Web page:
Wednesday, April 8, 2020

SearchResearch Challenge (4/8/20): What are the names?

Names aren't as simple as you'd think... 

As we know, having the right name for something can be very important in doing your online research. (We've talked about this before: terms, part names, geo and bio names. We'll probably talk about it in the future too.)    

This week's Challenges aren't that hard, but I hope you have fun with them.  

Here are some names (of people, places, and things) that might not be what you think!  

1. Who is Allison Guyot?  Why this is a memorable name?  What does Allison Guyot look like? 

2. Who is Franklin Dixon? 

3. Who wrote the Nancy Drew mysteries?

4. What is the name of this symbol?     ÷ 
      (yes, I know it’s the division symbol… what’s the REAL name of it?)

5. What's the name of this other symbol? 

6.  How about THIS character?  

6. What’s the difference between these two characters:     

                        /             \

Have fun while you keep your physical distance!  

And let us know how you figured it out!  

Search on!  


  1. Good Morning and good day!

    Started with

    3. Who wrote the Nancy Drew mysteries?

    [Nancy Drew mysteries writer] and [Nancy drew unknown facts]

    Ghostwriting: Published under the pen name of Carolyn Keene. Firsts, written by Mildred Wirt Benson

    "Even though she was just a fictional character, she was inspirational..."

    10 Surprising Facts About Nancy Drew

    Searched [Nancy Drew Mexico] Wikipedia mentions: First Nancy Drew in Spanish was on 1963 in Argentina, next Spain 1972 and Mexico 1993

    Very interesting so I'll SRS for more.

    Next tried 5: [ Ꮬ] and Wiktionary says: Letter of the Cherokee syllabary, transcribed as syllable dla.

    Tried [Cherokee dla] with no results and then [Cherokee script]

    The Cherokee syllabary is a syllabary invented by Sequoyah in the late 1810s and early 1820s to write the Cherokee language

    Next, [⌘]

    The Command key (⌘), also historically known as the Apple key The "looped square", mentions Wikipedia was chosen by Susan Kare.

    Looped square is the name and got recognition via computing. It has different names

    Spanish: El origen de las teclas Ctrl, Shift o Comando ⌘ del teclado I didn't know about many of what is mentioned. Specially the now unused ones.

    Next: ÷

    Searching the symbol was not good because brings different things, even using "" For example with [""÷" real name"] a result links to Meghan Markle's real name.

    Then [division symbol real name]

    A: Obelus or Óbelo in Spanish. Google translate, as me, didn't know. Therefore, I added it.

    The character "/" name Solidus or Virgule

    Was first used for subtraction...The first known use of ÷ to represent division was in the 1659

    About new Dr. Russell's YouTube Channel. My question is. Is there a way to get notifications or know when a new video is uploaded other than checking everyday for the blue dot in our subscriptions ? Yes, I know we receive Dr. Russell's email but for those who aren't subscribed to the email?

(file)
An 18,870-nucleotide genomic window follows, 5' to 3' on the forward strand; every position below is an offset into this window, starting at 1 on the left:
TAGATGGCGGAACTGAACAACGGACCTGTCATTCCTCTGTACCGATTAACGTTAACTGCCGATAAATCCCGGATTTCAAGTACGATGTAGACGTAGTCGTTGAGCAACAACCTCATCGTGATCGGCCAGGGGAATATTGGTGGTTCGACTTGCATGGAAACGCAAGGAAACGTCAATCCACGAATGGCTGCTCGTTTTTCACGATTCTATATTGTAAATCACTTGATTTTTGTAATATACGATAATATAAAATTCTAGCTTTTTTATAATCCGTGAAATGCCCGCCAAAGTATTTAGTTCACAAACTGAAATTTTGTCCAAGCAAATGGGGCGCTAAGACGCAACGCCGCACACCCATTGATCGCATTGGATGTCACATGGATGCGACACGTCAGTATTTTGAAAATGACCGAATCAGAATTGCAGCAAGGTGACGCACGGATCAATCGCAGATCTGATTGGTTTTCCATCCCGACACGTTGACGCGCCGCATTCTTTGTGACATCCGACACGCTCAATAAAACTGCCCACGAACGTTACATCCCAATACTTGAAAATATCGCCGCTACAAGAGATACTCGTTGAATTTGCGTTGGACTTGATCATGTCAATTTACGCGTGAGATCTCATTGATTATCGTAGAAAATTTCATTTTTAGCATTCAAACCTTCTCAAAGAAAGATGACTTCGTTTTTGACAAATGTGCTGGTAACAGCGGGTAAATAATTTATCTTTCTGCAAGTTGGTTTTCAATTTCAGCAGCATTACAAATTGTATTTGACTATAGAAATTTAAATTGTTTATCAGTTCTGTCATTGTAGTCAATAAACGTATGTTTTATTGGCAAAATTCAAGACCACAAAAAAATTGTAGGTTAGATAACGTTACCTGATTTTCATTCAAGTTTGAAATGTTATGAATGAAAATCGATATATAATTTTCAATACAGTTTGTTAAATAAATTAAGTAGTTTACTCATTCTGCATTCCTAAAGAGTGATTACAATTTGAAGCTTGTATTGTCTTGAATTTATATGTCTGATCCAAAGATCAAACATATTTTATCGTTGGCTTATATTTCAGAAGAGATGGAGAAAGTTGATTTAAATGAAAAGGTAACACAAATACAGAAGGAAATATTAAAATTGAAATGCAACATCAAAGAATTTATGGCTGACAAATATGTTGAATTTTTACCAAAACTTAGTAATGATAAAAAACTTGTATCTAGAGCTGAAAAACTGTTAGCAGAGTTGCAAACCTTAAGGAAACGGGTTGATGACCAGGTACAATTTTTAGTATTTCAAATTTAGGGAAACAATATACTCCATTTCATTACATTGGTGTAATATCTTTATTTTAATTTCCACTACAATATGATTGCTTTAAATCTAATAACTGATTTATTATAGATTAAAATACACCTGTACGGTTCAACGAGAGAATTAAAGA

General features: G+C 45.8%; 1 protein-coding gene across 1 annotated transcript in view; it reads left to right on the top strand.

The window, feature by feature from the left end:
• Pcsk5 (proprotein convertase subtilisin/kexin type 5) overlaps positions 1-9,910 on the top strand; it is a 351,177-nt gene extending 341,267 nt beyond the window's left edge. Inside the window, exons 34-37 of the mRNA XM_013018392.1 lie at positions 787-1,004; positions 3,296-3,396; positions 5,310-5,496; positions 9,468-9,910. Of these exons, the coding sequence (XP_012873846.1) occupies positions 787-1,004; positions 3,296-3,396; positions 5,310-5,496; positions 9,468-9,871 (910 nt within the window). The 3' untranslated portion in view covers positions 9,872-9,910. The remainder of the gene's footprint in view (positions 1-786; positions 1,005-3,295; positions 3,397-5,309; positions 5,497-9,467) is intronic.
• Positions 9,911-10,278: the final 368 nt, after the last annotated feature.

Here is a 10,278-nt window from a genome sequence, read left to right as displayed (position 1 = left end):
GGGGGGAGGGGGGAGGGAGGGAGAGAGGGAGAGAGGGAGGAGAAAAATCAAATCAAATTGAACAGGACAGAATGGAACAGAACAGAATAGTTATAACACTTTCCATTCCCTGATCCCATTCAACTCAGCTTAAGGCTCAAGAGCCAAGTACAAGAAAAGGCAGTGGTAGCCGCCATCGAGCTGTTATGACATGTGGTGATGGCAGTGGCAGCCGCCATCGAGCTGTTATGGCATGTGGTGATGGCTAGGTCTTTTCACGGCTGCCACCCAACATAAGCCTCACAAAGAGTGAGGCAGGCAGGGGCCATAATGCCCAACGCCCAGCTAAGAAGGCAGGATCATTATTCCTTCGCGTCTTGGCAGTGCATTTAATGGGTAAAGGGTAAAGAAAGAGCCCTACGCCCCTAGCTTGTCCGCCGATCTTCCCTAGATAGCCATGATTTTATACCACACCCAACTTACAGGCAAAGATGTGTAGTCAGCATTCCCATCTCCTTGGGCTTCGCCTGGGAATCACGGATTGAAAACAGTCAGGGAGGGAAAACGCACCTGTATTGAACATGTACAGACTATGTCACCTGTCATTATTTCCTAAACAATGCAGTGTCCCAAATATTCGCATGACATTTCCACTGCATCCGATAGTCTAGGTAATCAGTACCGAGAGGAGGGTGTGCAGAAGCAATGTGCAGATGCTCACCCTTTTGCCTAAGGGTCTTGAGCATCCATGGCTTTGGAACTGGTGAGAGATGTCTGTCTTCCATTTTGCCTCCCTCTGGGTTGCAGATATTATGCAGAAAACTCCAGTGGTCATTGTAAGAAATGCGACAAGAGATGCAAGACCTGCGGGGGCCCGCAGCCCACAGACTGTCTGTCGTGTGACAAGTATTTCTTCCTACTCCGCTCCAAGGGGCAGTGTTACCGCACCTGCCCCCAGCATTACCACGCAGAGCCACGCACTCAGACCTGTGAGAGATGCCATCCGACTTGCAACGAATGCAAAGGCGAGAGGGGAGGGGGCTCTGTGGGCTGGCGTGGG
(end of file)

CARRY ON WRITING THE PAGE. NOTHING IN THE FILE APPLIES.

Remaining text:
1. Good Morning and good day!

      Searched [difference / \ -computing] and then [slash] and [backslash] and also in Spanish. On Wikipedia, learned some names or remembered: Pleca "|" also by reading understand that the differences are: Slash is used not just in computing also in writing and day to day life. Backslash and @ are famous due to computing and backslash is a mirror image of the slash. And that it indicates to go backwards.

      Also, out of topic. Today I learned that Krakatoa volcano is not longer among us. That the volcano is Krakatau Historically there has been a lot of confusion about the name and preferred spelling of this volcano. Some have incorrectly made a distinction between the pre-1883 edifice being called "Krakatoa" and then using "Krakatau" for the current volcano. Anak Krakatau is the name of the active cone, but the overall volcano name is simply Krakatau Thanks to Dr. Janine Krippner @janinekrippner

    2. I was reading the news on my Google Discover and that has been helping me to try the different tools Dr. Russell have shared with us on his 1MM.

      The article and the tools allowed me to discover Stanford Think Tank that is Hoover Institution

      Wikipedia and now, I am applying the tools to learn more about them.

      And how amazing is that with one news, many versions arrive. So it's great to have the help provided by Dr. Russell's videos

      Slate California Covid19

  2. 1. AG is a tablemount ( a guyout) unwater Pacific ocean. It is a trapezoidal flat mountain rising 1500m above the seafloor. Named after EC Allison an oceanographer.
    Wikipedia to the rescue here.

    2.FWD is the pen name of a variety of writers of the Hardy Boys books: wikipedia again.

    3. if you mean the tv show its in Wikipedia. If you mean the books they were owned by the Stratemeyer Syndicate which had a stable of pseudonymous writers. We have seen this previously I think.

    4. Obelus [selected symbol search in Google] finds a wikipedia page explaining it.

    5.same way: codepoint U+13DC CHEROKEE LETTER DLA in Unicode, is located in the block “Cherokee”. It belongs to the Cherokee script and is a Uppercase Letter.

    6. same again: Looped square in Wikipedia, also used in Europe for place of interest sign

    6/7.Same way: A good way to remember the difference between a backslash and a forward slash is that a backslash leans backwards ( \ ), while a forward slash leans forward ( / ).

    This was good clean fun. jon